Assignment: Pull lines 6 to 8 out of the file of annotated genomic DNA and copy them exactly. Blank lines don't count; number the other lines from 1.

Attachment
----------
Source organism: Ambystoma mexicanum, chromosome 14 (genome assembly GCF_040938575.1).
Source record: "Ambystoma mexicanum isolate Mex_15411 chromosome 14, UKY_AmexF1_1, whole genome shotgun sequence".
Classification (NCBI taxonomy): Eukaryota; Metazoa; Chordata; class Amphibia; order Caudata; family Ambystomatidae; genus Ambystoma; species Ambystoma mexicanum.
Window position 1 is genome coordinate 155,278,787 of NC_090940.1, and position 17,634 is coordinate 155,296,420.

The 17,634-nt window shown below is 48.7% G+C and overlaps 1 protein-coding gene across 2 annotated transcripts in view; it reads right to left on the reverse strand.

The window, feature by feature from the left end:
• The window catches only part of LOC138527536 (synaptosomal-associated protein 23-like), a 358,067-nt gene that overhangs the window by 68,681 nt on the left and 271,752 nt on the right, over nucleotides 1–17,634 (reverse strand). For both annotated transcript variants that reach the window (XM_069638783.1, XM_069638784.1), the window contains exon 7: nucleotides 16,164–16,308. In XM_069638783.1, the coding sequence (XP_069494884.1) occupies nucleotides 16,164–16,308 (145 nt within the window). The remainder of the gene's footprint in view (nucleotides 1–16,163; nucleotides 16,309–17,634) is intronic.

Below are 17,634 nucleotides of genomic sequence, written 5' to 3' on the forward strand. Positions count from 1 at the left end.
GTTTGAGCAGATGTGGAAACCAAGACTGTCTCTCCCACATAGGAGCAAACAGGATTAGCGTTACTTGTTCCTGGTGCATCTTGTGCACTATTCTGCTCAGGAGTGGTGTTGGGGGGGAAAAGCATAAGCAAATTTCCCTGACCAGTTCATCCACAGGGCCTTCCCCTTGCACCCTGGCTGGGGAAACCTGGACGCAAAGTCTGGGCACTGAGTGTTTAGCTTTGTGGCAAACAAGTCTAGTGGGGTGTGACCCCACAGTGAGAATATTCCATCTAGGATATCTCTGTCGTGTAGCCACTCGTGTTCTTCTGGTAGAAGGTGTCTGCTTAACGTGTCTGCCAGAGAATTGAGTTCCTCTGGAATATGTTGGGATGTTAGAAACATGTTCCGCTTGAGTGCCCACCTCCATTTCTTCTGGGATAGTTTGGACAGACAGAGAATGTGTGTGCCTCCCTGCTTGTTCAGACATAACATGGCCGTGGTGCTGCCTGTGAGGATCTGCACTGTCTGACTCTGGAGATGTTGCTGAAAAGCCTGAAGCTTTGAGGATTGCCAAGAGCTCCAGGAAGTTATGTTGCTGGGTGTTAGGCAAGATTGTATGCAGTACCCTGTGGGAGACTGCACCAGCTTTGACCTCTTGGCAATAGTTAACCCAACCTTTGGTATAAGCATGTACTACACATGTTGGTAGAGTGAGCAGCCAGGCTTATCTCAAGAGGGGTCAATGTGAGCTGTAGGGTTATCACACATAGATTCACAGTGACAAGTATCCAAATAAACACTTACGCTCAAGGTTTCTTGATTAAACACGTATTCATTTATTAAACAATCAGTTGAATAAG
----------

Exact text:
The window, feature by feature from the left end:
• The window catches only part of LOC138527536 (synaptosomal-associated protein 23-like), a 358,067-nt gene that overhangs the window by 68,681 nt on the left and 271,752 nt on the right, over nucleotides 1–17,634 (reverse strand). For both annotated transcript variants that reach the window (XM_069638783.1, XM_069638784.1), the window contains exon 7: nucleotides 16,164–16,308. In XM_069638783.1, the coding sequence (XP_069494884.1) occupies nucleotides 16,164–16,308 (145 nt within the window). The remainder of the gene's footprint in view (nucleotides 1–16,163; nucleotides 16,309–17,634) is intronic.

Below are 17,634 nucleotides of genomic sequence, written 5' to 3' on the forward strand. Positions count from 1 at the left end.